I need to make a list for fall of the back to school clothing the kids will need… that will motivate me a bit to get back to the machine.
We have a new favourite hang-out, the family and I. For awhile, our neighbourhood has been a bit of a dead zone in terms of places to hang-out. So I tend to walk 15 or 20 minutes over to the next nearest “high” street. But no longer – we now have our own neighbourhood cafe. It’s called the Outpost, with a wink and a nod about how it’s pretty much the only place around.
Kidlins are very much welcome and there’s a large bucket of toys for them to entertain themselves. It’s not quite as kid-oriented, as say Little Nest, which is really geared exclusively at kids and caregivers. Outpost is more a cafe for everyone but no one will glare at your for your toddler – well unless they start jumping on the banquette and making shrieking noises, like P and his little friend H were doing the other day. But I might have glared at them too… hee hee.
Also very good: the delicious 75-cent cookies and lots of delicious and affordable – at least by Vancouver standards – food. Sandwiches and pasta comes with lovely salads and greens. I also had an amazing quiche there recently.
M enjoys watching the passers-by the view from the window.
Dressew is more than a fabric store, it’s a Vancouver institution. Located on East Hastings, not far from the infamous Main & Hastings intersection, it’s a relic of a past time. The lights are fluorescent, the floor is dingy white linoleum and the place is floor to ceiling full of supplies for sewing, knitting and quilting. On a typical weekday it is buzzing, with bespectacled senior citizens leaning over quilting supplies, well-dressed men in shiny shoes poring over home dec fabrics, girls barely out of their teens dressed like runway models choosing buttons. You might even see a mommy with a sleeping baby on her back.
The place isn’t the best for modern fabrics – although I noticed some Amy Butler and Michael Miller. But if you’re looking to make some clothes or bags, or there are tons of options – canvas, denim, fleece, flannel, bits of leather and a whole aisle of upholstery fabric. But since it’s hard to rummage through fabric with a baby in a carrier, I find the real joy of the store is the bottom floor. Holy cow. Buttons and buttons and buttons in every possible imaginable colour. Another aisle of zippers! Next time I’ll work up the courage to take some photos inside. The buttons would blow your mind. And supplies at rock bottom prices. I picked up a narrow (gridless) self-healing mat for $4.99 and a small quilting ruler for $2.99. I found quilting pins for 99 cents. Extra seam ripper for 25 cents (at my level you can never have too many!)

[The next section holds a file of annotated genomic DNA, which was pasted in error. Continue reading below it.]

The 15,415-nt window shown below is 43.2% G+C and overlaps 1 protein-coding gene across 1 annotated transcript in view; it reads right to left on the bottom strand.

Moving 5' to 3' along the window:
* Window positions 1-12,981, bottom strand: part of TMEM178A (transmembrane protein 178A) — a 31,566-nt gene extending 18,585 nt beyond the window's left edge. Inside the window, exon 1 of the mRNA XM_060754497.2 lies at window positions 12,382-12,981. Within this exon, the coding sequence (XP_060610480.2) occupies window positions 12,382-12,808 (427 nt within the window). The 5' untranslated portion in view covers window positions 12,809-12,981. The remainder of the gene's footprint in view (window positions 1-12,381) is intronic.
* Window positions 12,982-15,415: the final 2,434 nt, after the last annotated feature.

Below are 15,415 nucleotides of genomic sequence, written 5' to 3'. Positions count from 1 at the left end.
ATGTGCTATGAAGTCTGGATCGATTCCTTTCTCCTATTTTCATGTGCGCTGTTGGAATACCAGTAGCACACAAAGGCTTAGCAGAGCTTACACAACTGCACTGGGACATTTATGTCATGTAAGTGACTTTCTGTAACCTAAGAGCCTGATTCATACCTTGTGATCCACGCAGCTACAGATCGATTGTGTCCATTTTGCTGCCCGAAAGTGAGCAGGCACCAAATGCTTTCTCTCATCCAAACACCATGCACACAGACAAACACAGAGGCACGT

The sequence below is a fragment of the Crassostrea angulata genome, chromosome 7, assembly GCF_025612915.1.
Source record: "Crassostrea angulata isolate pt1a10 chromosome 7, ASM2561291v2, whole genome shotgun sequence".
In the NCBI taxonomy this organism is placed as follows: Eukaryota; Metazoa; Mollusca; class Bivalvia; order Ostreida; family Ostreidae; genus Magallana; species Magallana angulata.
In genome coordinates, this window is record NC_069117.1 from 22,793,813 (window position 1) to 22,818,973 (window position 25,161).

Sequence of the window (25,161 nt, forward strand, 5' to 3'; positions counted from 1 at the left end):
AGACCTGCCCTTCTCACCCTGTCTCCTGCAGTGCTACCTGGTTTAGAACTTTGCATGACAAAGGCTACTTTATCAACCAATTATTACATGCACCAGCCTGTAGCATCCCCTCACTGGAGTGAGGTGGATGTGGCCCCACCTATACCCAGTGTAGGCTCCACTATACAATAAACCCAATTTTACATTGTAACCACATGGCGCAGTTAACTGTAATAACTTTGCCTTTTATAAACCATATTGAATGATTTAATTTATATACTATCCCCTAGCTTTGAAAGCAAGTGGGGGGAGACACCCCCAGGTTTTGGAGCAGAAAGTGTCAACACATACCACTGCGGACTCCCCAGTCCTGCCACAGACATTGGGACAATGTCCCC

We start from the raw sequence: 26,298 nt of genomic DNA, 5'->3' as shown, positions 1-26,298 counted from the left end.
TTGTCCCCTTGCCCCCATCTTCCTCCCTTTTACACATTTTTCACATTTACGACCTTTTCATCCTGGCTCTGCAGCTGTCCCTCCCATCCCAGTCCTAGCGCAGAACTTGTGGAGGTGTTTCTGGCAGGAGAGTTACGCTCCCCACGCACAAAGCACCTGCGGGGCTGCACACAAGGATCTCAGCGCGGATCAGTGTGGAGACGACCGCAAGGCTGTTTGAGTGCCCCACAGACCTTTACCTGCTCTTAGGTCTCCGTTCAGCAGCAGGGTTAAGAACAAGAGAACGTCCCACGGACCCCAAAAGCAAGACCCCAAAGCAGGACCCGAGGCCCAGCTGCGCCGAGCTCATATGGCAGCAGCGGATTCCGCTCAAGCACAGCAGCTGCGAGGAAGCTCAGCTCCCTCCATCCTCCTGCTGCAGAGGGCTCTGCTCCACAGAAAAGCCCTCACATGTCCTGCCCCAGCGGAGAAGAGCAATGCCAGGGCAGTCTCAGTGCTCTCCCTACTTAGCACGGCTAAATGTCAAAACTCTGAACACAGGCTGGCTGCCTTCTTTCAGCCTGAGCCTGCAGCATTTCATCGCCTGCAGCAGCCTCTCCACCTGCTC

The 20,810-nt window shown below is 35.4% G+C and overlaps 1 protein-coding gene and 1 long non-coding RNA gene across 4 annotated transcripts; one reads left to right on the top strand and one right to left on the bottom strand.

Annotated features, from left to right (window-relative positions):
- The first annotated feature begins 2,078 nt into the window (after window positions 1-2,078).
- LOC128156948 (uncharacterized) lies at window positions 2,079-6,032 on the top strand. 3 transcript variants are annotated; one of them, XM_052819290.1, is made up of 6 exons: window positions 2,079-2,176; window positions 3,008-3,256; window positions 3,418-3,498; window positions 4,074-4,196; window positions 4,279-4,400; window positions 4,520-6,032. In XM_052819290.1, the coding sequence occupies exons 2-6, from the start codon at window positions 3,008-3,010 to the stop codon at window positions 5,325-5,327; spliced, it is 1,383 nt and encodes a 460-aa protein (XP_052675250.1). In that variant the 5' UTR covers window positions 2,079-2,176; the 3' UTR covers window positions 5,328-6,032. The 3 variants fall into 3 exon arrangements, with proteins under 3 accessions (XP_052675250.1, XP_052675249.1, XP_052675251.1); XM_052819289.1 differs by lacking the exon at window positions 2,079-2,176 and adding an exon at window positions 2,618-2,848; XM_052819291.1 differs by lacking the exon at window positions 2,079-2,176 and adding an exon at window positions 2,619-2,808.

I’ve heard that Dressew might be closing soon, or that it’s struggling. It isn’t apparent to me from the dozens of people that have been in there the last two times I’ve shopped there. But if it’s true, it will be devastating for the city. I don’t think there’s another store with this variety of stuff in the city limits, let alone the downtown core. I do buy a lot of things online, but I definitely make the effort to support this and other bricks and mortar fabric stores. Online shopping is great, but there are times when you need to feel the fabric, or buy some random supply you didn’t even realise you needed until you saw it on sale for 35 cents.